NEW YORK -- There was Martin St. Louis on Sunday morning, working on his shot, almost from the exact same spot he'd score his team's biggest goal of the season some 12 hours later.
So often the last player off the ice in practice or at the morning skate, that's when you'll find the veteran star ripping shots at the net, again, and again, and again.
For all the kids out there dreaming to one day score a big playoff overtime goal, that's where it starts, putting in the time in practice. There are no short cuts, and never has there been for St. Louis.
"The goal he scored tonight is exactly what you see him practice every time he's on the ice, like a hundred pucks," New York Rangers head coach Alain Vigneault said after his team's huge 3-2 OT win. "He's trying to put it right there. Made obviously a great shot on that goal."
Vigneault later added in French: "It's his favorite shot ... before and after practice, morning day skates, it's something he's always doing -- working on his shot. He got the puck at the right spot and it was quite a shot to win us the game."
Stubborn, that St. Louis, isn't he? He went upstairs, glove side on Dustin Tokarski despite the fact he had been foiled right there over the past two games by the Montreal Canadiens rookie netminder, including a breathtaking glove save in the second period when St. Louis was stopped on a breakaway. There was also the incredible glove save late in the third period of Game 3.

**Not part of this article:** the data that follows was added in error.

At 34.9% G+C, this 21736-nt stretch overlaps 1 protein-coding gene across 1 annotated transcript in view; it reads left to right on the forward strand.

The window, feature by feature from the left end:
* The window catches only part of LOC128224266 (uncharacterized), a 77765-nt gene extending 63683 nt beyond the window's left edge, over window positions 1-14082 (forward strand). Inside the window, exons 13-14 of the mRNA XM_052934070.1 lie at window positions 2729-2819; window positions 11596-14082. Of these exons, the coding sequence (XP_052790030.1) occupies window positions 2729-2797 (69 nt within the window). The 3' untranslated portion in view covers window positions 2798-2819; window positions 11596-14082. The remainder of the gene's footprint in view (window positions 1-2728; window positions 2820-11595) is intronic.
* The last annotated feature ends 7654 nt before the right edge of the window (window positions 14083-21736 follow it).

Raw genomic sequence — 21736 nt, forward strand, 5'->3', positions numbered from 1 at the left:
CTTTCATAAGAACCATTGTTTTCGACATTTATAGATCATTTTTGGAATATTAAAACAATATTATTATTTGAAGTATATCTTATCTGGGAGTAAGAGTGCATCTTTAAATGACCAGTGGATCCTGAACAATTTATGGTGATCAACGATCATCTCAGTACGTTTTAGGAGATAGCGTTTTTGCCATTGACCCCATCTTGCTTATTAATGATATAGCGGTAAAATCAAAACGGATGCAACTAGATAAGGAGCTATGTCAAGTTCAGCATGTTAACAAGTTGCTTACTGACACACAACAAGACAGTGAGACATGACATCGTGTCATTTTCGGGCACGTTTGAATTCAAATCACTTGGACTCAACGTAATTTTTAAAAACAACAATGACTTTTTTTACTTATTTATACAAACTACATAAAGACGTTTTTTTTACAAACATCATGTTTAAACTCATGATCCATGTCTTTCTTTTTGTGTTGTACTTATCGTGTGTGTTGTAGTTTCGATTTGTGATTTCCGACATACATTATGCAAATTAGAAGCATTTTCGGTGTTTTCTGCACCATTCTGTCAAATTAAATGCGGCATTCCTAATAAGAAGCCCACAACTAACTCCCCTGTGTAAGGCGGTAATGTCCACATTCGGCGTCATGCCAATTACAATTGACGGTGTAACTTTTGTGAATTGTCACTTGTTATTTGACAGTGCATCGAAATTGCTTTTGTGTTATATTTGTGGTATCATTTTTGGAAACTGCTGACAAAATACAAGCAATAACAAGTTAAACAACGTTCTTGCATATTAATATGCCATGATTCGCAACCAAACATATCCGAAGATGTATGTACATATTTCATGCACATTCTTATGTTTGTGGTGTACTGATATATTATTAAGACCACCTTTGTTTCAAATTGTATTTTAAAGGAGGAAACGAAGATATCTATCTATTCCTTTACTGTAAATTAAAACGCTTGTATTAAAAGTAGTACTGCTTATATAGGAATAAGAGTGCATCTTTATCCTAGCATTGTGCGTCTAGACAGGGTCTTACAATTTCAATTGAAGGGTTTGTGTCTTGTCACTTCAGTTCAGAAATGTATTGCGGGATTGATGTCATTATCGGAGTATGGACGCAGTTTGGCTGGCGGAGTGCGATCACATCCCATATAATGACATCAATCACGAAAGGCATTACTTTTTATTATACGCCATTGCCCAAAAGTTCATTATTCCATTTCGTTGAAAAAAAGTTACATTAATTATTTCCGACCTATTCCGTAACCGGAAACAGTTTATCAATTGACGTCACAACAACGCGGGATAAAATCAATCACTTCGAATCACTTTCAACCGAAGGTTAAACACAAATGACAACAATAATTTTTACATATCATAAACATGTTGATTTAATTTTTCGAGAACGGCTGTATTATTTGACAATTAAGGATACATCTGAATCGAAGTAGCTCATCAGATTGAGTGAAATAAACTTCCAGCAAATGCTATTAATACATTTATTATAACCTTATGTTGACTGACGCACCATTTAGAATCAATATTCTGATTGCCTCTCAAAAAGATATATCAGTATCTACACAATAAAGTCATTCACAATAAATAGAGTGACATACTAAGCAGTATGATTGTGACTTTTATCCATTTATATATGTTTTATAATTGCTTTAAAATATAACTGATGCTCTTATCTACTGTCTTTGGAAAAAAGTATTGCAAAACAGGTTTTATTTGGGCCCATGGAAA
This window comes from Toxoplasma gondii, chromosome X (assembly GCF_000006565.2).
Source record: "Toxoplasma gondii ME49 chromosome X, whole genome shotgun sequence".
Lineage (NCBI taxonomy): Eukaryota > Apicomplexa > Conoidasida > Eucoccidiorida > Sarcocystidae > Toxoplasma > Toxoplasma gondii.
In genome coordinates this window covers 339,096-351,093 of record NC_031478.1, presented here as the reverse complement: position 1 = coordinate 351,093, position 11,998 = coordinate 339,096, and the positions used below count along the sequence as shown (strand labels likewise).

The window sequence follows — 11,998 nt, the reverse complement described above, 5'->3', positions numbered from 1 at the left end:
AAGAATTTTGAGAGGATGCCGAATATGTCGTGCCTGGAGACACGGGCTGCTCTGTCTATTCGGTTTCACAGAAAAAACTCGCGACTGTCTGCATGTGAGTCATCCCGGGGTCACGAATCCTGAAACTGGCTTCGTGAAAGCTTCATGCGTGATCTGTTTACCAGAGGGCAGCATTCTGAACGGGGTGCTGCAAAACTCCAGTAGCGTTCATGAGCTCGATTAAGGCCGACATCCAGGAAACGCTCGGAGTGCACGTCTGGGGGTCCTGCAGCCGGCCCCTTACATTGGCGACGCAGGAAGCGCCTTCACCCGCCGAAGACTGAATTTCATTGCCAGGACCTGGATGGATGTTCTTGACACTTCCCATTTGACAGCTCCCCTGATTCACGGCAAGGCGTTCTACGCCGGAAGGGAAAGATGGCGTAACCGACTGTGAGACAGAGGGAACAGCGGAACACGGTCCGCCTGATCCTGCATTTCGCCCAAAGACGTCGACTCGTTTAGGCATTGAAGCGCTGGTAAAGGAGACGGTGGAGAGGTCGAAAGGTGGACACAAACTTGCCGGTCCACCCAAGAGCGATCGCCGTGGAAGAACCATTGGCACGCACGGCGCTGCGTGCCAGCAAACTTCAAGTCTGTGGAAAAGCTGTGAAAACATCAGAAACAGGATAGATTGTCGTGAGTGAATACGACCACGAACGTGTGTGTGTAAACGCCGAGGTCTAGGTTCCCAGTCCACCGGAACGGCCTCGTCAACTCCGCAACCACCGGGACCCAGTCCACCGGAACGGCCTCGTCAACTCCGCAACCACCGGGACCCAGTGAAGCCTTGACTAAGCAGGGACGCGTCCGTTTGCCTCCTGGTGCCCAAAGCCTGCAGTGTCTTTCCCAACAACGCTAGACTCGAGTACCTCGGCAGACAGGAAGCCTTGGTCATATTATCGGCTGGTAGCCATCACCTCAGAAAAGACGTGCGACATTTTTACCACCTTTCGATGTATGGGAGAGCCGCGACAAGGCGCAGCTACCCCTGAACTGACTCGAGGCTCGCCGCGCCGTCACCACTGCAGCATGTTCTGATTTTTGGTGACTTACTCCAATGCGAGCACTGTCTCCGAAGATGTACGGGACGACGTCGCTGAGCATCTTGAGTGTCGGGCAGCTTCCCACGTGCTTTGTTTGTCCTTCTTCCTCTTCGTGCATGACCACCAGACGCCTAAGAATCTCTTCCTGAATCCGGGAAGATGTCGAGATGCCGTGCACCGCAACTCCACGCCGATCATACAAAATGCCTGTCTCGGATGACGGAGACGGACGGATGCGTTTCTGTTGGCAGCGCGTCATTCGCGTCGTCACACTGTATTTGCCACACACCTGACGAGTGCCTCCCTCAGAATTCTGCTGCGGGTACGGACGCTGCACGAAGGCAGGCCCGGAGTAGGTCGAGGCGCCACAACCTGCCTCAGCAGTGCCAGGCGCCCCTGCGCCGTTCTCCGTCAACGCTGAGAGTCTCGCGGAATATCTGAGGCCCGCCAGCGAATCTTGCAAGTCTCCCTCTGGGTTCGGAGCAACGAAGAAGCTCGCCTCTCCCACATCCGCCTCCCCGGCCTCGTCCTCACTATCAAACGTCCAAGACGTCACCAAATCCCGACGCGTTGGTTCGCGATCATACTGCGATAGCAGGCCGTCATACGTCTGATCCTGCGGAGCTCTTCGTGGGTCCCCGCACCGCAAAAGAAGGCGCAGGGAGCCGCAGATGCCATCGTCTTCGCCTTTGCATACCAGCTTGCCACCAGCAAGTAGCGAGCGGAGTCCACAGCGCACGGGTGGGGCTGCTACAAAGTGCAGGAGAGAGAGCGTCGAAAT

One more time, St. Louis figured.
"I felt I had room, and I tried to trust what I saw, and obviously I've gone to that side quite a bit the last few games and he's made some good saves on me," St. Louis said after giving the Blueshirts a 3-1 series lead. "Sometimes you just have to keep trusting what you see and I was fortunate to get it by him."
He trusted what he saw because of the thousands of practice shots he had taken in his career. He knew where that puck was headed.
You can hardly blame Tokarski on the night. All three goals he gave up were on Rangers who were in all alone. And this time, St. Louis got him.
"He's a world-class player and he had a bit of time. He picked a corner on me," Tokarski said.
For St. Louis, it was his first playoff OT goal in a decade, his previous one a Game 6 winner for the Tampa Bay Lightning in the 2004 Stanley Cup finals. His Sunday night heroics put his team just one more win away from the big dance.
And it continued the amazing storyline that has seen the Rangers rallying around St. Louis, who lost his mother before Mother's Day but has battled through that personal pain to play the best hockey of his season.
"Mentally, it's been impressive to go through what he's gone through, but it's also a getaway for him," said linemate and good pal Brad Richards. "He's using it and he knows there will be a time to settle down and grieve, but he's doing this on good emotions from his mom and he obviously wants big things for that situation. He's just riding it."
The winning play happened because the Canadiens had about a million chances to clear the puck but couldn't. Carl Hagelin, who opened the scoring with a short-handed goal, spotted St. Louis across the ice and fed him for the winner, which electrified Madison Square Garden.
The Swedish winger was surprised St. Louis was so open.